9th Dec 2010, 06:56
A point of curiosity on my part- but how do float airplane operators manage de-icing of their airplanes on the water with de-icing fluids and environmental issues etc. Also, I did wonder if an airplanes floating on the relatively warm water prevents frost/ice forming on the surfaces in the first place.
9th Dec 2010, 07:59
I flew floatplanes off salt water in the late 70s and 80 in SE Alaska. We deiced with hot water poured over the wings. Worst case scenario was rain and then dropping temps below freezing over night. We kept planes on ramps then and sometimes had to chip ice off the floats and struts with hammers. Later we got wing and engine covers to put on at night which elimated much of the deicing. These days decreased winter time ops are done with amphibs which are generally hangered over night.
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10th Dec 2010, 05:43
Though it is done, and I have done it, float flying in air temperatures lower than freezing is not a great idea. A splash of water during takeoff or landing will quickly freeze in undesired places. And, if you end up in the water, a life jacket will only do you good for minutes. An immersion suit is appropriate in such conditions. If your float plane is floating at the time of a big snowfall, the weight of the snow can sink it, another good reason to have it out by then. Most float operators I know try to have their float flying done and planes out by freeze up.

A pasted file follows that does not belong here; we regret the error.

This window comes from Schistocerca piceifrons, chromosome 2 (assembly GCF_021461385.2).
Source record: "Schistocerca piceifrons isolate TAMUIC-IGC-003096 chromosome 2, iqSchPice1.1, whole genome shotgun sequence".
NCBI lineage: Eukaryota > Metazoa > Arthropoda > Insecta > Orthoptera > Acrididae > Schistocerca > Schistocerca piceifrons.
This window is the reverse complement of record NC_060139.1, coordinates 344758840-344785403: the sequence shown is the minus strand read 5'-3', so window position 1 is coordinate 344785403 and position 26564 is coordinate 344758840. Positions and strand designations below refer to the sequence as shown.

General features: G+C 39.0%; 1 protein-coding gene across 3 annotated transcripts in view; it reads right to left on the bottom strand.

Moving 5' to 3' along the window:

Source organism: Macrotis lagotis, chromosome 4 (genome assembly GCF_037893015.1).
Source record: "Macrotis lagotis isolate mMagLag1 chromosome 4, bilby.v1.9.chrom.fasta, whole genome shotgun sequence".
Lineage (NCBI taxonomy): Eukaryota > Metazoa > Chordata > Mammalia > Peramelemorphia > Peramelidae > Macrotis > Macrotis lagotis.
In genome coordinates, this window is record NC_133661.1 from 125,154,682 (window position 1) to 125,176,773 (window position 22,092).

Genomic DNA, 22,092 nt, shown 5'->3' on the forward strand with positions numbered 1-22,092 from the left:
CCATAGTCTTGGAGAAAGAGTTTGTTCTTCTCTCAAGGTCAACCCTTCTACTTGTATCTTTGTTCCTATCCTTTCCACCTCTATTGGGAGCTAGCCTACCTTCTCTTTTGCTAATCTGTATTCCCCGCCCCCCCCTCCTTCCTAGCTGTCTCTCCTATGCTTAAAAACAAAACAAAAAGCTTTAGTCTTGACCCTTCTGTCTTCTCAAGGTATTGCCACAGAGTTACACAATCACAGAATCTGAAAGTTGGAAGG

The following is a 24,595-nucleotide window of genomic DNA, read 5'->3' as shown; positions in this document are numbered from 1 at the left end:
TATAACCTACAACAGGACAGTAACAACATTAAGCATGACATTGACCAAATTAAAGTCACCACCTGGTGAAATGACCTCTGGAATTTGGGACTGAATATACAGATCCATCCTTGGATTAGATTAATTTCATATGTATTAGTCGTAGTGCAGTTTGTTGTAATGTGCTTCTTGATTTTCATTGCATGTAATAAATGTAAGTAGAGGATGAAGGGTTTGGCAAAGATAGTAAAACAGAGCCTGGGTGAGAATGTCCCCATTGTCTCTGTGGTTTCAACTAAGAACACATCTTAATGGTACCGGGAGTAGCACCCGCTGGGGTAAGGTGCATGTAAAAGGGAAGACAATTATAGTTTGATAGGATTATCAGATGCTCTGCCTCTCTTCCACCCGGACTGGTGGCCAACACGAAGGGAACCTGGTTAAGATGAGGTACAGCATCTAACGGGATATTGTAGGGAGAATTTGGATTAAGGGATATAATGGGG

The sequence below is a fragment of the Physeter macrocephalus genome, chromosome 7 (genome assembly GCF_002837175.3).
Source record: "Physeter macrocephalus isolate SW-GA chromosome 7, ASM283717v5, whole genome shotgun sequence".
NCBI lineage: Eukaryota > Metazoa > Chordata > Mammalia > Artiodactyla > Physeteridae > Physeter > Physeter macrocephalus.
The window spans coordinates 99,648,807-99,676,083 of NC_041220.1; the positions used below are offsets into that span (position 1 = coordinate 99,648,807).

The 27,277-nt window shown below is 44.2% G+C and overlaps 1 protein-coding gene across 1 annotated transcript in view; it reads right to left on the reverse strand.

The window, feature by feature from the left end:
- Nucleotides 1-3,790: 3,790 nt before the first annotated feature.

29th Dec 2010, 02:56
I've done it many times, but it's not fun.
As was said, you have to have something with you to bang off the ice before departing (I have a small wooden "club") as all the water splashed onto the float during landing will have frozen. Watch out for a slippery float and be careful in your movements getting in/out.
As I fly an amphib, I have to make sure the nose wheel is free of ice as well and hope that it doesn't gather too much on the takeoff. I do a quick cycle of the gear after coming airborne to make sure that no ice forms where it shouldn't and that the nose wheel will travel.
As for de-icing the wings, using lake water usually works. Attach a rope to a 5-gallon bucket, climb up on the wings, lower the bucket into the water, pull up the water-laden bucket, pour onto wings, repeat. You have to make sure that it's not so cold that the water will refreeze (you could test this on the tail, for example). After getting the plane de-iced, be sure to check that all controls are free.
Also, check your water rudders. You might have a problem with them freezing in the up position after takeoff.
One other important thing, GREASE YOUR FLOATS. Get some grease (axel grease could work) and grease up your control cables that run to your water rudders at any place they go through a pulley. Slap it on thick and it should keep the ice off of those moving parts so your rudders won't freeze.
29th Dec 2010, 17:12
thanks lucky37, that's all interesting